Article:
ASIT: We built most of the system in-house. Everything was running on a bunch of cron jobs. The system would:
- Export the actual HBase tables to HDFS, using map-reduce. This also performed data integrity checks.
- We had two backup “end-points”. Once the data was exported to HDFS, we compressed it and pushed it into another distributed file system.
- Another step was to create a MySQL backup out of it and import it on a stand-by MySQL cluster that could act as failover storage. The MySQL failover didn’t have any processing capabilities, so it was running in “degraded mode”, but it was good enough for a temporary solution.
We had the same thing running “in reverse”. The MySQL backup was kept in more places, and it could be imported back in HBase.
On top of this we had monitoring so whenever something went wrong we got alerted. We also had variable backup frequency (keep 1 for each of last 6 months, one for each last 4 weeks, and the last 7 days, also 2 hourly level) to help with disk utilization.
This was supposed to be a temporarily solution, because beyond a certain threshold the data would have gotten to big to fit in MySQL.
Today we look at multi-site data replication as a way of backing up large amounts of data in a scalable manner and soon HBase will support this. We cannot do failover to a MySQL system with our current data volume :).
myNoSQL: Based on the two articles I have had a hard time deciding if the system is currently in production or not. Is it? In case it is, how many ops people are responsible for managing your HBase cluster?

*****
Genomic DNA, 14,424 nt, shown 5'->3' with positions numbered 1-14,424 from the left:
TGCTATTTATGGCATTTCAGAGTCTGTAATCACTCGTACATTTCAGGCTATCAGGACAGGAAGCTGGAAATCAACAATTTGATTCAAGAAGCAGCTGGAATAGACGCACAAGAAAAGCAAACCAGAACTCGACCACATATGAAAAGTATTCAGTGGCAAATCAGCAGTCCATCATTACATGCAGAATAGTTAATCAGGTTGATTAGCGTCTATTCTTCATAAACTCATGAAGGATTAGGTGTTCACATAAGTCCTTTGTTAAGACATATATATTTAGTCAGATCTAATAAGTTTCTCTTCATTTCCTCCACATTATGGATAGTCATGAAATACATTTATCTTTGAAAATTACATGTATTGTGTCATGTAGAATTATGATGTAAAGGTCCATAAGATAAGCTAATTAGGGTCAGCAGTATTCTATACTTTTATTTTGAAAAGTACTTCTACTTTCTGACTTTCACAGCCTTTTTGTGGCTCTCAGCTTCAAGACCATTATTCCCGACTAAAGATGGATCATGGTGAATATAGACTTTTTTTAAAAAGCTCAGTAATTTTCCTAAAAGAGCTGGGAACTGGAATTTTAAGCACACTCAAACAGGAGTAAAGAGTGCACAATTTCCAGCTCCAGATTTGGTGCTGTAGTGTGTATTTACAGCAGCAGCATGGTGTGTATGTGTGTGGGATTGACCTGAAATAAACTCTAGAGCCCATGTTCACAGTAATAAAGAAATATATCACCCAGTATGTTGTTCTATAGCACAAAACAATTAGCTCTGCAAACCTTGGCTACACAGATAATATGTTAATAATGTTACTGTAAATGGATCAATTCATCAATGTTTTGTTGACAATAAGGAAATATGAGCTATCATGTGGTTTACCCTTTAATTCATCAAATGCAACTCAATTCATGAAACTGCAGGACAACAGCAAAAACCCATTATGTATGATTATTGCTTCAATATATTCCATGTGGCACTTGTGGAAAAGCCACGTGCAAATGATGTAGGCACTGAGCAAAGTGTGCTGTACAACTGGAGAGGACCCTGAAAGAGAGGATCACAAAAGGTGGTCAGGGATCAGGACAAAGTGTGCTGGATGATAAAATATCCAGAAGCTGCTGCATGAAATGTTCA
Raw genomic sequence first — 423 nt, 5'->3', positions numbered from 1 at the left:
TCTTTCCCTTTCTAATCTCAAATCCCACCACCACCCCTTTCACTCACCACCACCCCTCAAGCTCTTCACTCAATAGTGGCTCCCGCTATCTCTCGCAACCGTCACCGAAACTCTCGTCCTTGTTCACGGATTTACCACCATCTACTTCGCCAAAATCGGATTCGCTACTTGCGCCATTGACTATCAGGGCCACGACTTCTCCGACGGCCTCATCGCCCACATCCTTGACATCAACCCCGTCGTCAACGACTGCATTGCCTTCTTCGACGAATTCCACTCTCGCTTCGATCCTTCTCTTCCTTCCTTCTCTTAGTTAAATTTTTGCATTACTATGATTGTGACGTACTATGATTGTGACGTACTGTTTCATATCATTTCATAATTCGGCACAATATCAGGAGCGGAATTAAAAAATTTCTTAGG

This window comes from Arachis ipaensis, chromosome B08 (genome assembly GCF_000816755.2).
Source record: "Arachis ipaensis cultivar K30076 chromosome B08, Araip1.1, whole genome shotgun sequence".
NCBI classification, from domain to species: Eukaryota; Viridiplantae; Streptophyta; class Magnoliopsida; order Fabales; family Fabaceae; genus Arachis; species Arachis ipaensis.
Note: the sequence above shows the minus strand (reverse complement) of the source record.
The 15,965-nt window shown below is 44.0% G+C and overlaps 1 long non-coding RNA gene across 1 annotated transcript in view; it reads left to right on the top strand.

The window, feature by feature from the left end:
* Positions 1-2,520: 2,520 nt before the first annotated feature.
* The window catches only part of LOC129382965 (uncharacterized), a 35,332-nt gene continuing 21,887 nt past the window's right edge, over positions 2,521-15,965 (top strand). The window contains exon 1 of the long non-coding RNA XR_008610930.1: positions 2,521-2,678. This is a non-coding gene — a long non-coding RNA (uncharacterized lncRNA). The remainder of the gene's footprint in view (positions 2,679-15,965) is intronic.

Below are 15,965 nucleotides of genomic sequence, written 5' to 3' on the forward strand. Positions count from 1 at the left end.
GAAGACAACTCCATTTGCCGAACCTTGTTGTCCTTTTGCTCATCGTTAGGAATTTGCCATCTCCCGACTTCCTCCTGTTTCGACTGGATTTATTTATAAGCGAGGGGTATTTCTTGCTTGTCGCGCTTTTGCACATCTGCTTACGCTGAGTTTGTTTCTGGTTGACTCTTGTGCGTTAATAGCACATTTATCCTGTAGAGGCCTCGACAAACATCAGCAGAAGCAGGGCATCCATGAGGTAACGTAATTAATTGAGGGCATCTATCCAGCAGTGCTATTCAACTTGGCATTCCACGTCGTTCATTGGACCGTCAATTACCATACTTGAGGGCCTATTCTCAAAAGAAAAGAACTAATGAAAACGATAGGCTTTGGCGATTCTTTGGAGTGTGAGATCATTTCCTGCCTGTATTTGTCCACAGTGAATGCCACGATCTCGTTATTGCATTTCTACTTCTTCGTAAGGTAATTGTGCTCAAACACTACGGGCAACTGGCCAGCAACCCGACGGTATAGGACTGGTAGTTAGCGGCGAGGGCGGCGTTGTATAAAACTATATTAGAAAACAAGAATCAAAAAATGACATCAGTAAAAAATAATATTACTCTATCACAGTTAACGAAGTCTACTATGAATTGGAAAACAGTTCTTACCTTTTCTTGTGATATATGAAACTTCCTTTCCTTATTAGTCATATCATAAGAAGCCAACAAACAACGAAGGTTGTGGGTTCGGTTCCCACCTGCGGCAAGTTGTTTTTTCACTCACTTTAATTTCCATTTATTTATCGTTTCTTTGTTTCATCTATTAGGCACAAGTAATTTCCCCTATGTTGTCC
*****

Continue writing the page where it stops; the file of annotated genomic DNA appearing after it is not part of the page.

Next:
ASIT: There is actually more than one cluster, one is currently in production and the larger one we’re mentioning in the article will enter production soon. This is going to sound controversial, but we - the team - are solely responsible with managing our clusters. Of course, someone else is dealing with the basics: rack&stack, replacing defective hardware, prepping new servers and making sure we are allocated the right IP addresses.
We believe in the dev-ops movement. We automate everything and do monitoring so the operations work for the production system is really low. Last time we had to intervene was due to a bug in the backup frequency algorithm (we exceeded our quota, and we had alerts pouring in).
For full disclosure: These are not business critical systems, today. At some point we will need a dedicated operations team but we’ll still continue to work on the entire vertical, from the feature development part down to actual service deployment and monitoring.
myNoSQL: You mention that you are developing against the HBase trunk. That could mean that you are updating your cluster quite frequently. How do you achieve this without compromising uptime?
ASIT: This is the area we’re starting to focus more in the same manner we did with data integrity.
The current production cluster runs on HBase and Hadoop 0.18.X. Since the first time it failed in December 2008 we didn’t have any downtime, but we didn’t upgrade it either as we envisioned that the new system would replace it completely at some point.